fake doesn’t count

February 16, 2010 at 8:49 pm 2 comments

A while ago, Xi, the six-year-old of the family, and I were discussing empathy. We were going over the things you can say to someone to let them know that you are understanding their feelings. Like: oh, you are hurt, or, are you sad?, or, you seem like you’re angry.

Xi immediately nodded her head and said: But you say it for real right? Not in a fake way.

I was glad she had pointed this out. Yes, honesty is essential. Empathy isn’t just a script.

Fast forward to today. Echo was feeling sad and mad. I was stopping her from playing with some moldy bath toys I had culled from the bottom of the bath toy box. I held  her in my arms and said all the correctly empathetic things. But… my mind was on other things. I wasn’t really trying on her angst. I wasn’t really all the way with her and her feelings. In short I was empathizing, to quote Xi, in a fake way.

Echo noticed. Her crying continued.

When I asked her what she needed she said:

I just wish Papi was home.

Why do you wish Papa was home?

Because then he could take a picture of me feeling sad.

Oh jeez. My heart winced.  It seems I wasn’t bearing true witness to her feelings, she needed evidence to prove her emotional position. I convinced her to let me take the picture. Her sad feelings evaporated in the time it took to swing the camera around and show her the image.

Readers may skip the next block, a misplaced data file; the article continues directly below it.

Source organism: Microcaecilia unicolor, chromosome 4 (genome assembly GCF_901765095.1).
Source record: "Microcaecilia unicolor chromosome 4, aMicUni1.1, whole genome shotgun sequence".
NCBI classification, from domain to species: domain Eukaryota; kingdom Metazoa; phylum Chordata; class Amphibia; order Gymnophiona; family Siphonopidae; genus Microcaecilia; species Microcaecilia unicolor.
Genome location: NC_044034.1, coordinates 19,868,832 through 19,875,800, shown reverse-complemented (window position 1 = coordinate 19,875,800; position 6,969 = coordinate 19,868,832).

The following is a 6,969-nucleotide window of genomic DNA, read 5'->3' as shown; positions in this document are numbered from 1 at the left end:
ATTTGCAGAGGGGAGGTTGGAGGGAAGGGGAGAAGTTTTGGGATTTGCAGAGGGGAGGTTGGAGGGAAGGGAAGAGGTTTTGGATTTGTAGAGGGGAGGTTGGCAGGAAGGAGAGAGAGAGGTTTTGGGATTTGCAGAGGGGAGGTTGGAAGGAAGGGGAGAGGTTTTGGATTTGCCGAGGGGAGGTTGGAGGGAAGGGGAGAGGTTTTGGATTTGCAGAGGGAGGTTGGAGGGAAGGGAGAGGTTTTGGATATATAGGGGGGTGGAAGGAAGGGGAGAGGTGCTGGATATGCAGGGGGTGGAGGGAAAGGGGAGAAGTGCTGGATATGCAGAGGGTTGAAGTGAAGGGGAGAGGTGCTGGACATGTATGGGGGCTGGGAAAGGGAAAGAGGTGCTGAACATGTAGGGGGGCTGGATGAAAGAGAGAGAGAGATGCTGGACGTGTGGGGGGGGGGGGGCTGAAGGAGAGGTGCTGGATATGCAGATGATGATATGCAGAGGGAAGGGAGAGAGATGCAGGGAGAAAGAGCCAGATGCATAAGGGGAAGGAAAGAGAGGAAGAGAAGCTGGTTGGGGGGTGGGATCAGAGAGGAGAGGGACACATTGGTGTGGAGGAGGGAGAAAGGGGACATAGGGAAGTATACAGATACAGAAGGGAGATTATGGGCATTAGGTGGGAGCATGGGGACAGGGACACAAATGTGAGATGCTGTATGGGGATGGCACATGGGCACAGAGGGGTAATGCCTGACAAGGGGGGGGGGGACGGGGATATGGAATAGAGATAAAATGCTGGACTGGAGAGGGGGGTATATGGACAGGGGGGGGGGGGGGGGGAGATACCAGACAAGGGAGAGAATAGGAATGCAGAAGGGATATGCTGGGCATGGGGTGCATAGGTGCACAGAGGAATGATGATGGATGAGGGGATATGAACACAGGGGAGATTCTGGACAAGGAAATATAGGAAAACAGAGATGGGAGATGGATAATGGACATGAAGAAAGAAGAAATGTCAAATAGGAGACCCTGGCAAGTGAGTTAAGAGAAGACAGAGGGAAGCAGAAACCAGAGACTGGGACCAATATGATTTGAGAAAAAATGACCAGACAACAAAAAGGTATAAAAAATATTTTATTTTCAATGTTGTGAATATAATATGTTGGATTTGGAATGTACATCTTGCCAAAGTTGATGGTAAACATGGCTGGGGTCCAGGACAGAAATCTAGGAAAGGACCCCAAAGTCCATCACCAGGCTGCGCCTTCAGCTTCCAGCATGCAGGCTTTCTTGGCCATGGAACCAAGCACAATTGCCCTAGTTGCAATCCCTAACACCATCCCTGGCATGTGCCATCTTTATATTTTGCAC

Maybe that is all empathy ever is, a “seeing” of someone’s feelings. An acknowledgement that at this time, on this day, a particular feeling was felt.

So simple.

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Entry filed under: empathy, parenting principles. Tags: , , .

blogging through mud oh universe

2 Comments Add your own

  • 1. Krista  |  February 18, 2010 at 11:35 pm

    And oh, man, is there an absolute shift when you *really* receive that pure, unhindered acknowledgment. I literally feel my body, all of my insides shift and calm when someone really takes the time to do that. This pure empathy is such a gift to receive and to give. I don’t need them to agree with me, or to offer solutions, or analyze me (in fact, I find that very distracting and frustrating), but to just sense that they are taking the time and energy to really “be with me” where I am for a few moments in an authentic, present way. It’s absolutely precious.

    Reply
  • 2. Krista  |  February 18, 2010 at 11:36 pm

    (and isn’t it amazing how you can’t fool a kid)

    Reply

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